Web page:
The desert is frequently featured in our art and popular culture (usually) as a distant and unforgiving place, but it is also a major component of earth’s geographic character and affects around a sixth of the population. Nick Mattiske reviews William Atkins’ recent book The Immeasurable World which journeys into desert life.
Oceans cover a lot of the earth’s surface, so ours is a watery planet, but deserts account for almost 30 per cent of land, depending on your definition of desert (many of Australia’s so called deserts were only deserts to European explorers, not traditional owners).
Desertification affects a sixth of the population, William Atkins tells us in The Immeasurable World. Some of this is human-induced—ironically, from the over-use of water, which is often diverted from arid landscapes, turning them into pure desert (which then often begins to encroach on formerly non-desert land). The desert is a hard beast to tame.
Atkins has moved from the topic of moors (in his previous book) to deserts, which seems like a logical progression, but he also participates in something of a British obsession with deserts, from the likes of Lawrence of Arabia, but including many more, who wanted to write about and conquer deserts, perhaps because the harshest deserts are so distinct from England’s green pleasantness.
As well as lacking water, deserts are visually bereft, though they may have a stark beauty (I mean in an extreme desert of sand dunes, such as in Saudi Arabia). Mildred Cable, a British missionary and author of The Gobi Desert, thought dying from boredom was one of the most extreme travails she faced. Atkins, who can’t get used to the monotony, keeps looking out the train window in case he misses something. But there is only so much to see, and only so much time before the gaze turns inwards. He comments on how the lack of obvious landmarks distorts distances, as with the ocean, with which deserts are often compared—they have “shores” and ever-shifting surfaces moved by the wind.
The monotonous landscape throws people into starker relief. For a topic thought of as hostile to humans, Atkins’ book is full of people, personalities—explorers, adventurers, entrepreneurs, guides, missionaries, monks. The desert has a pull especially for those with extreme religious sensibilities, though Atkins notes how in medieval, northern European paintings of Saint Anthony, who spent time in the Egyptian desert, the backgrounds are quite un-desert-like, because northern Europeans at that time had little concept of the bleakness of true desert.
The attraction of the desert is that it offers few distractions from the contemplation of the spiritual, yet the temptations are still there, though in the head, and magnified in the barren setting. The desert is the “devil’s domain”, where Jesus was tempted, where the outcasts are banished to. Atkins himself makes some concessions to the ascetic, in the preparations for his extended desert perambulations, keeping only a bed and a few desert-themed books in his apartment.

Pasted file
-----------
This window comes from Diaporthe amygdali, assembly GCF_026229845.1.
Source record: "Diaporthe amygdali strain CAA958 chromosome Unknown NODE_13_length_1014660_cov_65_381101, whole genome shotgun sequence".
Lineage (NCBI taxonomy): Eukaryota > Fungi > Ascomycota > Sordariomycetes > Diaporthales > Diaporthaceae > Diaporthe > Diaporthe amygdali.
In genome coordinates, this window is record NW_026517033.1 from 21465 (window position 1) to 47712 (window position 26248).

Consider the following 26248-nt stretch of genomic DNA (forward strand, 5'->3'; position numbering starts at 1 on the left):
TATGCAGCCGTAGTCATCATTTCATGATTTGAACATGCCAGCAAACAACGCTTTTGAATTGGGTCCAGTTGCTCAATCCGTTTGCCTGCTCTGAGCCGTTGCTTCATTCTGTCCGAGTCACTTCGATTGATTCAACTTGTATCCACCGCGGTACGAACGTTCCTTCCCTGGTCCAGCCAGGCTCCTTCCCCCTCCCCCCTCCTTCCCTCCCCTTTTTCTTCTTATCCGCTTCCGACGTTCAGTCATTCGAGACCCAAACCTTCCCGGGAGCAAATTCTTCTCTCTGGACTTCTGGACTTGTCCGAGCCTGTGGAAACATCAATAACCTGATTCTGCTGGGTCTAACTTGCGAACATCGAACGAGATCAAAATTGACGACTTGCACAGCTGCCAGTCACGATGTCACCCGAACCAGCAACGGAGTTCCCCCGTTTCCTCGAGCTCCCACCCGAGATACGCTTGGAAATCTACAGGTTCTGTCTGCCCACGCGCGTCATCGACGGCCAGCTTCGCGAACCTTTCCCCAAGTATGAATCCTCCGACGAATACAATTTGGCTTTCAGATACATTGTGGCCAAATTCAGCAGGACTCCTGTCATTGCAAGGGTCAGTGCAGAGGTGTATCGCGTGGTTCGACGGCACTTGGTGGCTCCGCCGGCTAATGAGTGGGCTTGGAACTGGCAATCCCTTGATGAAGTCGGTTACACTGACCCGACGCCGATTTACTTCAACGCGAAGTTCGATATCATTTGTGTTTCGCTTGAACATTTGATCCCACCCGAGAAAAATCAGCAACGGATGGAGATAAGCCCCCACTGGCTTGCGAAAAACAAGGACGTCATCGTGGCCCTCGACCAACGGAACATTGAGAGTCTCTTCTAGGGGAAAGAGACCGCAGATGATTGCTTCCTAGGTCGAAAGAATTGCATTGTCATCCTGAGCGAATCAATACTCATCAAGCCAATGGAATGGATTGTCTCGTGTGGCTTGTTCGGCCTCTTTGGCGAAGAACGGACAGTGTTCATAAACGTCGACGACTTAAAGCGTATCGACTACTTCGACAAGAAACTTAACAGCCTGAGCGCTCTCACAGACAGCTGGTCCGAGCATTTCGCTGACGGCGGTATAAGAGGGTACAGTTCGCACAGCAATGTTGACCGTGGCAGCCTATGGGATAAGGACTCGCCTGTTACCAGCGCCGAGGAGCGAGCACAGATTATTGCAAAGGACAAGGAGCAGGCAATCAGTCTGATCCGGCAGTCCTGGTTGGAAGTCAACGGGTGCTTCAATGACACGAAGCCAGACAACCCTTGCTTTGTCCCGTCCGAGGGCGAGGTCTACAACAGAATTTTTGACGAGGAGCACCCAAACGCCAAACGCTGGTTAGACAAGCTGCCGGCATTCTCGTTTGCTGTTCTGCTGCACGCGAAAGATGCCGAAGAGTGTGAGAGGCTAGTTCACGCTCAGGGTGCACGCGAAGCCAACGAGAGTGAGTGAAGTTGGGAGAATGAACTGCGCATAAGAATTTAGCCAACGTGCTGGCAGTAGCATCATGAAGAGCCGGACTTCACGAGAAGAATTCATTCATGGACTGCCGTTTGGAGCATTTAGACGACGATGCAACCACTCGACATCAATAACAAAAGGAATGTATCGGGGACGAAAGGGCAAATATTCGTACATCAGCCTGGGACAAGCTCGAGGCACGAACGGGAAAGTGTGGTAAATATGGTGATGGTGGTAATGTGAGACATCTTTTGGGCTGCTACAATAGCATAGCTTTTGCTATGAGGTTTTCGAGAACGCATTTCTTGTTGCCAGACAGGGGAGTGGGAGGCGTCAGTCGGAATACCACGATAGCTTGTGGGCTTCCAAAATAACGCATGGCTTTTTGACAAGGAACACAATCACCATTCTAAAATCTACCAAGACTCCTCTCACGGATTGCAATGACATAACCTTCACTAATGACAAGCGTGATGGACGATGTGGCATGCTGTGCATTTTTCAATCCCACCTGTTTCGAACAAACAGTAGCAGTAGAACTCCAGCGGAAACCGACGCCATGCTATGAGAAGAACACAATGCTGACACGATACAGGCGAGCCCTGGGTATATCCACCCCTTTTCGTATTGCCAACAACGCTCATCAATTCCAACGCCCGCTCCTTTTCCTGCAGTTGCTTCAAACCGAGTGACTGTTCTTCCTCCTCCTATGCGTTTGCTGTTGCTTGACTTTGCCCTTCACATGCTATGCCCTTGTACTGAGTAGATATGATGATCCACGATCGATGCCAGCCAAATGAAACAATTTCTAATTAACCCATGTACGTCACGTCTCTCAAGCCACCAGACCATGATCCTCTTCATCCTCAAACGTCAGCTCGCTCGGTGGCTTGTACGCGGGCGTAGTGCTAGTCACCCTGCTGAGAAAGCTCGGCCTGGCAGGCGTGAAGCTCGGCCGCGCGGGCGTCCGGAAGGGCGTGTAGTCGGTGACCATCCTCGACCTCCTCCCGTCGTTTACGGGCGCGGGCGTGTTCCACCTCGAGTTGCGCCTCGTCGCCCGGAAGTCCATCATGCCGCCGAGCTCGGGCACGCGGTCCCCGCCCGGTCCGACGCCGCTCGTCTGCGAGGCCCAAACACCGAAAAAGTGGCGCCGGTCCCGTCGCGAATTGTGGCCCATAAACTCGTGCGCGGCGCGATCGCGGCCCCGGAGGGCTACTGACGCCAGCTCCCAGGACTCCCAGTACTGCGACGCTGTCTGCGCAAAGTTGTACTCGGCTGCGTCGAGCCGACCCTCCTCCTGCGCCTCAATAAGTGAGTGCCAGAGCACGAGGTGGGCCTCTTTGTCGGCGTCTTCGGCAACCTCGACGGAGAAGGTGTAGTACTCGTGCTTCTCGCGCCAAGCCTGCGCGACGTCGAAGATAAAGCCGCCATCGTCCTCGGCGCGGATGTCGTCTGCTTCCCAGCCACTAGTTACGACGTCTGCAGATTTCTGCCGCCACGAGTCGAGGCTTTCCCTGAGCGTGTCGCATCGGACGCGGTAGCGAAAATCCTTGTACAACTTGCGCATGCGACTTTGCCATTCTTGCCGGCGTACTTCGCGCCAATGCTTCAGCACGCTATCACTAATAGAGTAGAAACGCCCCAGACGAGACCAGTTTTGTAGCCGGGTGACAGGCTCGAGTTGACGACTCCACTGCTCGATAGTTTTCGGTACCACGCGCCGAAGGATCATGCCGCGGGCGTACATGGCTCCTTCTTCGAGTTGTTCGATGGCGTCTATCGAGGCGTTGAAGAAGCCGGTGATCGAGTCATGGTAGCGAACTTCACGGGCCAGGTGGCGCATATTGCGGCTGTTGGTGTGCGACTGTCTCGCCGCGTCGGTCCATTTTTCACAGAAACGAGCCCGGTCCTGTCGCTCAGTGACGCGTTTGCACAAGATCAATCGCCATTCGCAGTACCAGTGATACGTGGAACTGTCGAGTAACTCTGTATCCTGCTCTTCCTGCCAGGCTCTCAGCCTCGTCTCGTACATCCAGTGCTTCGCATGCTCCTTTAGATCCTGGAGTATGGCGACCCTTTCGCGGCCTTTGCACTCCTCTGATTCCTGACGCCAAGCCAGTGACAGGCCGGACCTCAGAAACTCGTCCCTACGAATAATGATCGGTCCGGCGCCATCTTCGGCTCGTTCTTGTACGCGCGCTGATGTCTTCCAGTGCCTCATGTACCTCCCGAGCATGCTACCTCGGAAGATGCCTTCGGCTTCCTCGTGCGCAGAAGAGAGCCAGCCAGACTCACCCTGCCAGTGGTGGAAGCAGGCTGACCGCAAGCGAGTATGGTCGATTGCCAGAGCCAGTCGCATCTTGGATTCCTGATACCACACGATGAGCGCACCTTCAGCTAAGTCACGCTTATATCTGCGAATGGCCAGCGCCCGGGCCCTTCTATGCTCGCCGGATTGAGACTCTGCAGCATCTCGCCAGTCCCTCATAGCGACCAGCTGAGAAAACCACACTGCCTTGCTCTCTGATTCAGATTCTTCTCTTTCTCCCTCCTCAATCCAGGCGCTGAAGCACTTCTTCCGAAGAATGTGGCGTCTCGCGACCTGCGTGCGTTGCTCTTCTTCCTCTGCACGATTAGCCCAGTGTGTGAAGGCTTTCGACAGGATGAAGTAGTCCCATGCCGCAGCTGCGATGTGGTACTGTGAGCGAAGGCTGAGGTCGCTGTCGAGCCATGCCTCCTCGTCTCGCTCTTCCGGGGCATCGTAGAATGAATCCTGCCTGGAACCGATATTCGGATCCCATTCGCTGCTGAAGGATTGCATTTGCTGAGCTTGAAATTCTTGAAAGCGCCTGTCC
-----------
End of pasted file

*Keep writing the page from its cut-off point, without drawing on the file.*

In Arizona, Atkins meets an activist, priest John Fife, whose Christianity is put to a different use than isolated contemplation, who deals with what Atkins calls the literally intolerable American policy on Mexican refugees, many of whom are fleeing the horrors related to drug gangs. Fife says that US law is both immoral and illegal, so he is obliged to break the law, helping refugees survive perilous desert crossings, against border police who destroy water and food supplies to “discourage” those making the treks but which results, inevitably, in deaths.
Atkins also meets Coptic monks in Egypt, and rather than see them as oddball throwbacks, he understands their desire for solitude in order to focus on the world, rather than escape from it, a chance to get to the essences rather than be distracted by superficialities.
In contrast perhaps, he goes to the Burning Man music festival in Nevada, which until the pandemic attracted 70 000 to this temporary city on the salt pans. Initially he is enthusiastic. There is virtually no crime except for the presence of illegal drugs. Participants are seeking something more raw, even spiritual, as with many entering the desert. But after gawping at it all, Atkins is increasingly wearied by the partying and overstimulation, and longs for the chance to quietly read a book. And he realises that it is an event for cashed-up white people who hardly notice the Mexican immigrants in their midst employed to do the cleaning up.
Nick Mattiske is a bookseller and blogs at Coburg Review of Books.
The Immeasurable World: Journeys into Desert Places
Author: William Atkins
To purchase visit Amazon Australia.